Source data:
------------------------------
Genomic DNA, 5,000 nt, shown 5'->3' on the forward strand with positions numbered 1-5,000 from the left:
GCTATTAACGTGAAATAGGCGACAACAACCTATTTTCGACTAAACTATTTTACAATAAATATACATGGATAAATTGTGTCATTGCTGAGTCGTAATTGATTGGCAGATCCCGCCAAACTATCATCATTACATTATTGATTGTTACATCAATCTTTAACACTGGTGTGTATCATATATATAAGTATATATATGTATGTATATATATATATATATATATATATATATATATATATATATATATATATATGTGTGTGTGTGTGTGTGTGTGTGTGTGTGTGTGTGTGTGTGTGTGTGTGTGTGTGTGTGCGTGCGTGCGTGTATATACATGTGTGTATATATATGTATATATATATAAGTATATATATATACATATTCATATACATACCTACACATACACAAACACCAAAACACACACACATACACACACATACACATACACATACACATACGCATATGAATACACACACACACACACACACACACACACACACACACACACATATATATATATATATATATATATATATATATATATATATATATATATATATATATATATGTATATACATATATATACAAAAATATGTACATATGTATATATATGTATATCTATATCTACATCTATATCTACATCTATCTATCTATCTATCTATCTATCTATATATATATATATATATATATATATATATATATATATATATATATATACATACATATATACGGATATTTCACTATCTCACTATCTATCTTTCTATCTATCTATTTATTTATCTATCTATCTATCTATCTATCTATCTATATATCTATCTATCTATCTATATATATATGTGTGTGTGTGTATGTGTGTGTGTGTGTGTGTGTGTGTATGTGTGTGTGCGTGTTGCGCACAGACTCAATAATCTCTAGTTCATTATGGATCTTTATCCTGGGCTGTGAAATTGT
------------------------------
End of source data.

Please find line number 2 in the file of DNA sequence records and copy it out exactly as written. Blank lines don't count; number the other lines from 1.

GCTATTAACGTGAAATAGGCGACAACAACCTATTTTCGACTAAACTATTTTACAATAAATATACATGGATAAATTGTGTCATTGCTGAGTCGTAATTGATTGGCAGATCCCGCCAAACTATCATCATTACATTATTGATTGTTACATCAATCTTTAACACTGGTGTGTATCATATATATAAGTATATATATGTATGTATATATATATATATATATATATATATATATATATATATATATATATATATGTGTGTGTGTGTGTGTGTGTGTGTGTGTGTGTGTGTGTGTGTGTGTGTGTGTGTGTGTGCGTGCGTGCGTGTATATACATGTGTGTATATATATGTATATATATATAAGTATATATATATACATATTCATATACATACCTACACATACACAAACACCAAAACACACACACATACACACACATACACATACACATACACATACGCATATGAATACACACACACACACACACACACACACACACACACACACACATATATATATATATATATATATATATATATATATATATATATATATATATATATATATATGTATATACATATATATACAAAAATATGTACATATGTATATATATGTATATCTATATCTACATCTATATCTACATCTATCTATCTATCTATCTATCTATCTATATATATATATATATATATATATATATATATATATATATATATATATACATACATATATACGGATATTTCACTATCTCACTATCTATCTTTCTATCTATCTATTTATTTATCTATCTATCTATCTATCTATCTATCTATATATCTATCTATCTATCTATATATATATGTGTGTGTGTGTATGTGTGTGTGTGTGTGTGTGTGTGTATGTGTGTGTGCGTGTTGCGCACAGACTCAATAATCTCTAGTTCATTATGGATCTTTATCCTGGGCTGTGAAATTGT